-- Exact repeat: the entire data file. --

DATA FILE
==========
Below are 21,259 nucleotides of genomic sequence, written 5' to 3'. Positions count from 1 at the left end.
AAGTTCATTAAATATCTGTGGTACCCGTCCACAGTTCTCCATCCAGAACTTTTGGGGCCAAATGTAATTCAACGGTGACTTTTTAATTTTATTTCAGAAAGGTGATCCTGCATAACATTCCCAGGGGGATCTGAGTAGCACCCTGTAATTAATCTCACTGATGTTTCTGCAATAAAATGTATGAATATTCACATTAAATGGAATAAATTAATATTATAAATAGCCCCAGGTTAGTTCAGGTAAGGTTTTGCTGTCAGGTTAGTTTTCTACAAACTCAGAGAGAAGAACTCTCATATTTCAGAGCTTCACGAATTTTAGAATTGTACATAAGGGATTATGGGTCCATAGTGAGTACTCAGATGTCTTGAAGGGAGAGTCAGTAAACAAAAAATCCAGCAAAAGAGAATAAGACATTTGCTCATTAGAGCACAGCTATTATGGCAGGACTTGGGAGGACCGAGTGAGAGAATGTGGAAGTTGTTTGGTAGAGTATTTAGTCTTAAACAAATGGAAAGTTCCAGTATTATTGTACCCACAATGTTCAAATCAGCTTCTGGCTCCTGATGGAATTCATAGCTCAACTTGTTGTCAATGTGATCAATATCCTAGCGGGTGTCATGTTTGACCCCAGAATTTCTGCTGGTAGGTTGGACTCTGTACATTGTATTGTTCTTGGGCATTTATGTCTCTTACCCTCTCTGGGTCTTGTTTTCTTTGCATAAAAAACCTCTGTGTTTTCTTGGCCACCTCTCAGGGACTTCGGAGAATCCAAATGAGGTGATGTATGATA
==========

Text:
Below are 21,259 nucleotides of genomic sequence, written 5' to 3'. Positions count from 1 at the left end.
AAGTTCATTAAATATCTGTGGTACCCGTCCACAGTTCTCCATCCAGAACTTTTGGGGCCAAATGTAATTCAACGGTGACTTTTTAATTTTATTTCAGAAAGGTGATCCTGCATAACATTCCCAGGGGGATCTGAGTAGCACCCTGTAATTAATCTCACTGATGTTTCTGCAATAAAATGTATGAATATTCACATTAAATGGAATAAATTAATATTATAAATAGCCCCAGGTTAGTTCAGGTAAGGTTTTGCTGTCAGGTTAGTTTTCTACAAACTCAGAGAGAAGAACTCTCATATTTCAGAGCTTCACGAATTTTAGAATTGTACATAAGGGATTATGGGTCCATAGTGAGTACTCAGATGTCTTGAAGGGAGAGTCAGTAAACAAAAAATCCAGCAAAAGAGAATAAGACATTTGCTCATTAGAGCACAGCTATTATGGCAGGACTTGGGAGGACCGAGTGAGAGAATGTGGAAGTTGTTTGGTAGAGTATTTAGTCTTAAACAAATGGAAAGTTCCAGTATTATTGTACCCACAATGTTCAAATCAGCTTCTGGCTCCTGATGGAATTCATAGCTCAACTTGTTGTCAATGTGATCAATATCCTAGCGGGTGTCATGTTTGACCCCAGAATTTCTGCTGGTAGGTTGGACTCTGTACATTGTATTGTTCTTGGGCATTTATGTCTCTTACCCTCTCTGGGTCTTGTTTTCTTTGCATAAAAAACCTCTGTGTTTTCTTGGCCACCTCTCAGGGACTTCGGAGAATCCAAATGAGGTGATGTATGATA